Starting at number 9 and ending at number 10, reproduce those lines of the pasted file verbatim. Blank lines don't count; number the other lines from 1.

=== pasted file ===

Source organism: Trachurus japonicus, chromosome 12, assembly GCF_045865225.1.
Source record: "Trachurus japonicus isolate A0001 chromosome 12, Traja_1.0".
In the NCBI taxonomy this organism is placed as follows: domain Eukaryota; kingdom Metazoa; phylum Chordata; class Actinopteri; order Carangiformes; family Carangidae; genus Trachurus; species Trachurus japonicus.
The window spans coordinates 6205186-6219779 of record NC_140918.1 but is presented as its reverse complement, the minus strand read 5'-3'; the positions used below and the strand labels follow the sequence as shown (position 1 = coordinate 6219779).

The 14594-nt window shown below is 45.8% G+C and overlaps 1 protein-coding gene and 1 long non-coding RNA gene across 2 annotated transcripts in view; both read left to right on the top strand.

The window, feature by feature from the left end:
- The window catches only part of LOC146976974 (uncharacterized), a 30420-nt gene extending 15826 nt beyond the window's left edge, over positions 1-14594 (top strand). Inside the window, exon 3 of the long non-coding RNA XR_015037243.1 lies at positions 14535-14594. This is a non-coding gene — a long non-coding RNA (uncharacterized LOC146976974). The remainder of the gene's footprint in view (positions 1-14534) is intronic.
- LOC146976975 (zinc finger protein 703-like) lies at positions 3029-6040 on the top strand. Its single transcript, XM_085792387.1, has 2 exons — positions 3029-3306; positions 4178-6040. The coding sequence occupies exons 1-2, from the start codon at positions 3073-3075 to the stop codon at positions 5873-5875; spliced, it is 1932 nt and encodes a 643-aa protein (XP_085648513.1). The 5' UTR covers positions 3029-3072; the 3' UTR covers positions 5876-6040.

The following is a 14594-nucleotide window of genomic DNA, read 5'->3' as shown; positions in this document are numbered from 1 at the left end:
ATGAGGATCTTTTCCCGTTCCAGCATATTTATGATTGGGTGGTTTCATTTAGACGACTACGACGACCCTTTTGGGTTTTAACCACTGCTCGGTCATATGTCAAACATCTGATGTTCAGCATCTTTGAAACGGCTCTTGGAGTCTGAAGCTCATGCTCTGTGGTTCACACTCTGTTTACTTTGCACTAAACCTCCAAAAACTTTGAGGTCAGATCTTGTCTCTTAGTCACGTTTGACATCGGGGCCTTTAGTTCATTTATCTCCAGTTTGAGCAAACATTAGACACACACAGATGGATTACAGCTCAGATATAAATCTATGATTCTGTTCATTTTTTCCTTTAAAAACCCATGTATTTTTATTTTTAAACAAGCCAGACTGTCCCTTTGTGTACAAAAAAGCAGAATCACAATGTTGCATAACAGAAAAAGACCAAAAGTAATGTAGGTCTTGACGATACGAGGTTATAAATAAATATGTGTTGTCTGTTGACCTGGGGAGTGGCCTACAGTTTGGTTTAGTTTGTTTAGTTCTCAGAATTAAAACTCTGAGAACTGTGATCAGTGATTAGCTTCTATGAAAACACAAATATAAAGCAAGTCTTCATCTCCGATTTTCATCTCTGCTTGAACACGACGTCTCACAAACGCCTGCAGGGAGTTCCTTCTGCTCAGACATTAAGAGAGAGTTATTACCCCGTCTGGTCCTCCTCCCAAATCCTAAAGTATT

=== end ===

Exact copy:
The following is a 14594-nucleotide window of genomic DNA, read 5'->3' as shown; positions in this document are numbered from 1 at the left end:
ATGAGGATCTTTTCCCGTTCCAGCATATTTATGATTGGGTGGTTTCATTTAGACGACTACGACGACCCTTTTGGGTTTTAACCACTGCTCGGTCATATGTCAAACATCTGATGTTCAGCATCTTTGAAACGGCTCTTGGAGTCTGAAGCTCATGCTCTGTGGTTCACACTCTGTTTACTTTGCACTAAACCTCCAAAAACTTTGAGGTCAGATCTTGTCTCTTAGTCACGTTTGACATCGGGGCCTTTAGTTCATTTATCTCCAGTTTGAGCAAACATTAGACACACACAGATGGATTACAGCTCAGATATAAATCTATGATTCTGTTCATTTTTTCCTTTAAAAACCCATGTATTTTTATTTTTAAACAAGCCAGACTGTCCCTTTGTGTACAAAAAAGCAGAATCACAATGTTGCATAACAGAAAAAGACCAAAAGTAATGTAGGTCTTGACGATACGAGGTTATAAATAAATATGTGTTGTCTGTTGACCTGGGGAGTGGCCTACAGTTTGGTTTAGTTTGTTTAGTTCTCAGAATTAAAACTCTGAGAACTGTGATCAGTGATTAGCTTCTATGAAAACACAAATATAAAGCAAGTCTTCATCTCCGATTTTCATCTCTGCTTGAACACGACGTCTCACAAACGCCTGCAGGGAGTTCCTTCTGCTCAGACATTAAGAGAGAGTTATTACCCCGTCTGGTCCTCCTCCCAAATCCTAAAGTATT